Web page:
I’ve never been to the Czech Republic before. It’s the third country on this trip so far that I’m visiting for the first time after Portugal and Slovenia. I’m in Brno today, the Czech Republic’s second largest city. You know what I discovered about Brno only after I arrived? It’s the town where Gregor Johan Mendel put together Mendel’s Laws of Inheritance and thus founded modern genetics! I found that so exciting that I spent the entire evening looking for the Augustinian Abbey of St Thomas where Mendel was Abbot. Mendel conducted his experiments on pea plants in the monastery garden.

Brno feels like a tired city to me. Its people looked tired as well. I wonder how much of

Brno

Brno

that is simply a reflection of my own exhaustion today; it must affect how I see things. I’ll tell you one thing though: I get the impression that getting stoned here is a thing the way it is in Amsterdam. I saw several people publicly smoking hash. I also saw several others who looked like they were on stuff other than hash. I wonder what the Czech drug culture is like? It seems common and open but that is merely an impression from one evening out.

The currency in the Czech Republic is not the Euro. I only have Euros on me. So I’m going to have to get some Korunas tomorrow.

Today, a friend of mine told me her 12-year-old son, Ziyad, in Cairo, Egypt, follows my blog posts about this trip regularly and wants to do something similar one day. I want to give Ziyad a huge shout-out because that is probably the best thing I could hear. Ziyad, know that you can do whatever you put your mind to. That’s something I relearned on this trip. I just can’t wait to follow YOUR adventures!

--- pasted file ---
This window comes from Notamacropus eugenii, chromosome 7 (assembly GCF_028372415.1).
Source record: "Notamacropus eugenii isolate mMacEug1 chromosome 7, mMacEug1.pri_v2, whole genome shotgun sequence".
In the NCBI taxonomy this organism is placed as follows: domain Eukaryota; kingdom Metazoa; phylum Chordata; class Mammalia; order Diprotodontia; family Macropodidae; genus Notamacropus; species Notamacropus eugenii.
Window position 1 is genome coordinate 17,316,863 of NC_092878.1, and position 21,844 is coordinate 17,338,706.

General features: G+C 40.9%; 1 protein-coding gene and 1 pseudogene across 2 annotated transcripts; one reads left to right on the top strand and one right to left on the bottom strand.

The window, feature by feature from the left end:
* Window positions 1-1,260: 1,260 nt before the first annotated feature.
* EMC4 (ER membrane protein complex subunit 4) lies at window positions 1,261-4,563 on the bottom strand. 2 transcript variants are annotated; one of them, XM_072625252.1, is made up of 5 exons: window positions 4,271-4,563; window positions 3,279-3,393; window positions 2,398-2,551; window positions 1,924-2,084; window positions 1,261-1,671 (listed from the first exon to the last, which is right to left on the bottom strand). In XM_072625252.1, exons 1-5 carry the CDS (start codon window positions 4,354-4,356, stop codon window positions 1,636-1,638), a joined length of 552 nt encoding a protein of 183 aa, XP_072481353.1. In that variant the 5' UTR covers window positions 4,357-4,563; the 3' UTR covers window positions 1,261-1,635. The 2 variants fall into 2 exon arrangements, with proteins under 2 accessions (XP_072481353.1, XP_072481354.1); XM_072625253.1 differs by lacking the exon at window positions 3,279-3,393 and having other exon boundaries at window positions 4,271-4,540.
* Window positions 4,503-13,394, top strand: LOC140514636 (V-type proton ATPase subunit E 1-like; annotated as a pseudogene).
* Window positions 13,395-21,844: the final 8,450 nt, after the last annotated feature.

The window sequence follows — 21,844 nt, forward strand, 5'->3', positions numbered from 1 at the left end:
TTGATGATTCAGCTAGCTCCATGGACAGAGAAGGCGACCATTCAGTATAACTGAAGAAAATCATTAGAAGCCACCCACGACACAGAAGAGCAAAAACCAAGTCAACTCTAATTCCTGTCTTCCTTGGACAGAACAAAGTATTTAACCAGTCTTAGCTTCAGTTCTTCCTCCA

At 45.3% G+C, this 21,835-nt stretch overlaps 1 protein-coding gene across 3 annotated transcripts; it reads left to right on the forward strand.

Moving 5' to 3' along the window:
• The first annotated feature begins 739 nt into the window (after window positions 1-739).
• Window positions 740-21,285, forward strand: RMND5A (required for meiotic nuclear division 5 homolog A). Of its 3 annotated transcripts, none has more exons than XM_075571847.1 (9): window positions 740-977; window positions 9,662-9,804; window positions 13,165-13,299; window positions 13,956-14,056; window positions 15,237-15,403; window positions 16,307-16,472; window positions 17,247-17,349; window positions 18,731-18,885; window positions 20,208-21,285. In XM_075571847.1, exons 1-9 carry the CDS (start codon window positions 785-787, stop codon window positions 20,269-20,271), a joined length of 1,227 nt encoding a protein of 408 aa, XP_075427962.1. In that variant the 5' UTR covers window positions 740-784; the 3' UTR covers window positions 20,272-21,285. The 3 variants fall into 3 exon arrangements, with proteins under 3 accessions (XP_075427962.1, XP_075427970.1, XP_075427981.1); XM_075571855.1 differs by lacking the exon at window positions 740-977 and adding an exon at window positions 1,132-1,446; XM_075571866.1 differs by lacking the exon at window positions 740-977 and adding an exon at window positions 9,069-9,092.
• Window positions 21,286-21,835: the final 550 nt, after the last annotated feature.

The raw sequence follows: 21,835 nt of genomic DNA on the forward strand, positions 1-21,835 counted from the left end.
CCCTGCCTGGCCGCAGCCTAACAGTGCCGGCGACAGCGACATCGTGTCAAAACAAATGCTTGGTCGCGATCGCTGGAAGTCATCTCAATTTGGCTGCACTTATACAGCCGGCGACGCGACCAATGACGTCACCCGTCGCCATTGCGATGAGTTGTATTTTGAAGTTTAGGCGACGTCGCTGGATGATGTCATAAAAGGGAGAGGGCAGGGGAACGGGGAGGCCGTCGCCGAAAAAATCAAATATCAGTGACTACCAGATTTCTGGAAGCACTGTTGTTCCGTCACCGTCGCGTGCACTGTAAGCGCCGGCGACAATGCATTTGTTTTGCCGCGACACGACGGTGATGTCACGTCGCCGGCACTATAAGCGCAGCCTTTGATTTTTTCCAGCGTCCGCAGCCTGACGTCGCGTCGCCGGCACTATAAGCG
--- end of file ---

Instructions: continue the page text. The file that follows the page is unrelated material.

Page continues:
Cycling Europe Day 6: Me and My Stinky

I think of my GPS as being an over-excited puppy. I spent weeks before the trip marking out daily routes suitable to my needs and abilities. I downloaded all the routes to my GPS gadget. Then, every evening I look in detail at the route and decide which parts to follow and which not. Now that I’m actually here it’s easier for me to tell which roads are good and which aren’t so I make changes accordingly. As a result, while cycling, I’ll sometimes go “off course” from the map downloaded into my GPS and it tells me so in so many words. I’ll be cycling along a nice flat road and it will suddenly bark, “Whoof! Whoof! There’s a big hill! Let’s go up that!” And I’ll say, “Shut up Stinky!” (my GPS-dog’s name is Stinky), “I KNOW you just want to make this difficult for me.” And Stinky throws a big pout and lets me do what I want until it sees another hill. “Whoof! Whoof! Turn left! Turn left! You won’t regret it! I promise!” And I’ll say, “Oh no you don’t. I’ve seen the map this morning. I know what you’re trying to do.”

Sometimes I follow Stinky and it asks me to take the second exit in a roundabout. But if the roundabout is a big one, Stinky gets all confused and tells me I’ve gone off course when all I’m doing is still turning in the roundabout. Then I get to the right exit and turn to it and Stinky acts all relieved and says, “Whew! I found the route. That was a close one!” Other times I really do choose the wrong exit and Stinky goes all wild and crazy, “Make a u-turn! NOW! NOWWW!” Sometimes he does that when I don’t want to make a u-turn because I see signs pointing where I want to go so I ignore him while he throws a u-turn tantrum for half an hour.